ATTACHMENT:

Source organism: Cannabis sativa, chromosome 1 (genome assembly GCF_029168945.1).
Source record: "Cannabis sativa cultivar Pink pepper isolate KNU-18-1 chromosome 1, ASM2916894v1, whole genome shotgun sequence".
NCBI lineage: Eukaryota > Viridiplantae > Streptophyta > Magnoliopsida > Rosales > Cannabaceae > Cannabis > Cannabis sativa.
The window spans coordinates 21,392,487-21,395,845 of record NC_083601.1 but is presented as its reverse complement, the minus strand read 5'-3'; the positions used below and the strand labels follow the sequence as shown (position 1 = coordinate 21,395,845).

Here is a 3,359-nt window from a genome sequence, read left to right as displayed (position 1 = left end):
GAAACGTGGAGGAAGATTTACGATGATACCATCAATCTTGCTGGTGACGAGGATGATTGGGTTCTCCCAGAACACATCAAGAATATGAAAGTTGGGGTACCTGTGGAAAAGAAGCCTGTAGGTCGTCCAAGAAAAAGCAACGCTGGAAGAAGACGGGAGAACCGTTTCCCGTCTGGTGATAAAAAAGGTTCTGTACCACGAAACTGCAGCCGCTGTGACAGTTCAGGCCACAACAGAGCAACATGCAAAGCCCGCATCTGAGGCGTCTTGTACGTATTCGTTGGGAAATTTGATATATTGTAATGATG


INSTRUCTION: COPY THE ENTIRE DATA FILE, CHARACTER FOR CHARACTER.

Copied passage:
Source organism: Cannabis sativa, chromosome 1 (genome assembly GCF_029168945.1).
Source record: "Cannabis sativa cultivar Pink pepper isolate KNU-18-1 chromosome 1, ASM2916894v1, whole genome shotgun sequence".
NCBI lineage: Eukaryota > Viridiplantae > Streptophyta > Magnoliopsida > Rosales > Cannabaceae > Cannabis > Cannabis sativa.
The window spans coordinates 21,392,487-21,395,845 of record NC_083601.1 but is presented as its reverse complement, the minus strand read 5'-3'; the positions used below and the strand labels follow the sequence as shown (position 1 = coordinate 21,395,845).

Here is a 3,359-nt window from a genome sequence, read left to right as displayed (position 1 = left end):
GAAACGTGGAGGAAGATTTACGATGATACCATCAATCTTGCTGGTGACGAGGATGATTGGGTTCTCCCAGAACACATCAAGAATATGAAAGTTGGGGTACCTGTGGAAAAGAAGCCTGTAGGTCGTCCAAGAAAAAGCAACGCTGGAAGAAGACGGGAGAACCGTTTCCCGTCTGGTGATAAAAAAGGTTCTGTACCACGAAACTGCAGCCGCTGTGACAGTTCAGGCCACAACAGAGCAACATGCAAAGCCCGCATCTGAGGCGTCTTGTACGTATTCGTTGGGAAATTTGATATATTGTAATGATG